In November, 1945, Bersntein wrote an anti-Alekhine letter to CHESS magazine, saying about Alekhine, "I refrain from giving further disgusting details about his behviour.  It could be added the he adopted the Nazi salute "Heil Hitler" with outstretched arm."

In 1946, Bernstein's son was an interpreter for the United Nations.  He was able to speak almost every European language.  Later, he became President Eisenhower's official interpreter.  He was the official interpreter between Eisenhower and Kruschev when they met.

In 1946, Ossip played at Groningen at the age of 64, the oldest player in the tournament.  He took 15th place out of 20 (defeating Lundin and Kotov).

In 1946, he took 2nd at London 1946.

In 1948, he drew a game against Reuben Fine in a cable match between Paris and New York.

In 1949, he won at the Mandrake Club in London.

He was awarded the  Grandmaster title in 1950 at the age of 68.

In 1952, he became an International Arbiter.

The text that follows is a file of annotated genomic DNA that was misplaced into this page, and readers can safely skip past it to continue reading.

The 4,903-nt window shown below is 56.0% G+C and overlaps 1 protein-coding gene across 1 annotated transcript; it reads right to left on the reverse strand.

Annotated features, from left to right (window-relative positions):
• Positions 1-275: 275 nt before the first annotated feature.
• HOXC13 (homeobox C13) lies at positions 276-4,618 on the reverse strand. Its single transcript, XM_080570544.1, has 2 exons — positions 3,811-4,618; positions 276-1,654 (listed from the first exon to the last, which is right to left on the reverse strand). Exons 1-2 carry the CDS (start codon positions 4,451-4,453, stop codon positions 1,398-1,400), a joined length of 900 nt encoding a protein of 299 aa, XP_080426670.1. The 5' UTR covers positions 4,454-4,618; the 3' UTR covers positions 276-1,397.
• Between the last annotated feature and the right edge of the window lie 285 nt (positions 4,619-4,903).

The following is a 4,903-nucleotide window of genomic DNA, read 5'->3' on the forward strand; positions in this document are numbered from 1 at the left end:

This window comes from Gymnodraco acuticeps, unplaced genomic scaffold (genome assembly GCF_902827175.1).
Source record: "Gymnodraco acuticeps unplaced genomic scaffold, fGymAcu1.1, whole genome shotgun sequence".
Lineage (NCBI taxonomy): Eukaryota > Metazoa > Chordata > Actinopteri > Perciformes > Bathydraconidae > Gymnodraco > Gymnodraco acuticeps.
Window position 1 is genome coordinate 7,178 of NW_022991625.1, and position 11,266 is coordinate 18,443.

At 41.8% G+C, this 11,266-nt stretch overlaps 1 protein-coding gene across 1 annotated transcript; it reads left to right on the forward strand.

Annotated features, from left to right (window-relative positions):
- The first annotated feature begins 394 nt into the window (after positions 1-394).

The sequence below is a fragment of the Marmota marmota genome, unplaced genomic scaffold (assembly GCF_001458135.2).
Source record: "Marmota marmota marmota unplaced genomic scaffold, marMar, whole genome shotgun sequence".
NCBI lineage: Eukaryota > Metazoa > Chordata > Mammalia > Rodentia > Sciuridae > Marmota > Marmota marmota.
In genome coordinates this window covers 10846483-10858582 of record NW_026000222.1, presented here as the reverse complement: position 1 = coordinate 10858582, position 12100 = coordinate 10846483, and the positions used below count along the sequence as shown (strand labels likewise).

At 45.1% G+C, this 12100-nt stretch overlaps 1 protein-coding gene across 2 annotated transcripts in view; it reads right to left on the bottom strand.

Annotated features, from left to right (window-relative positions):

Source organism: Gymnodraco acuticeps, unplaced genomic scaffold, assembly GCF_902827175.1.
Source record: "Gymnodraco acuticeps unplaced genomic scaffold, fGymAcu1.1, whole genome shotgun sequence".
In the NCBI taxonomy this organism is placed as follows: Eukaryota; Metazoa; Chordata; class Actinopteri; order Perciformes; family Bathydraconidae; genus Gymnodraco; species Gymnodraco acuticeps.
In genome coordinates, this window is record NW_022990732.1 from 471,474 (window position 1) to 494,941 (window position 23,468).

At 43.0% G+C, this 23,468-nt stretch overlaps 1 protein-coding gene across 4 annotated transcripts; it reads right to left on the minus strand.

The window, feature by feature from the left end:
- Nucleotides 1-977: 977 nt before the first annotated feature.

In 1954, he played 1st board and was captain of the  French team in the 11th Chess Olympiad held in Amsterdam.  He won 5, drew 5, and lost 5 games.  He was 72 years old.  It was his only chess olympiad that he participated in.

In 1954, he played at Montevideo and won a brilliancy prize for his game against Miguel Najdorf.  Bernstein tied for 2nd with Najdorf, behind Letelier.

At age 74, he was still playing in international tournaments.  In 1956, he played in a small tournament in Ostend and took 5th place.  He had played there 50 years earlier.

In 1956, he went to Moscow with the intention of playing for France in the Chess Olympiad.  However, he became ill and was unable to play.

In 1961, he played in an IBM tournament in Amsterdam.  He was 79 and had been playing in chess events for 60 years.

He died in his sleep in a sanitorium on November 30, 1962 in St. Arroman in the French Pyrenees.  He was 80 years old.


Online Now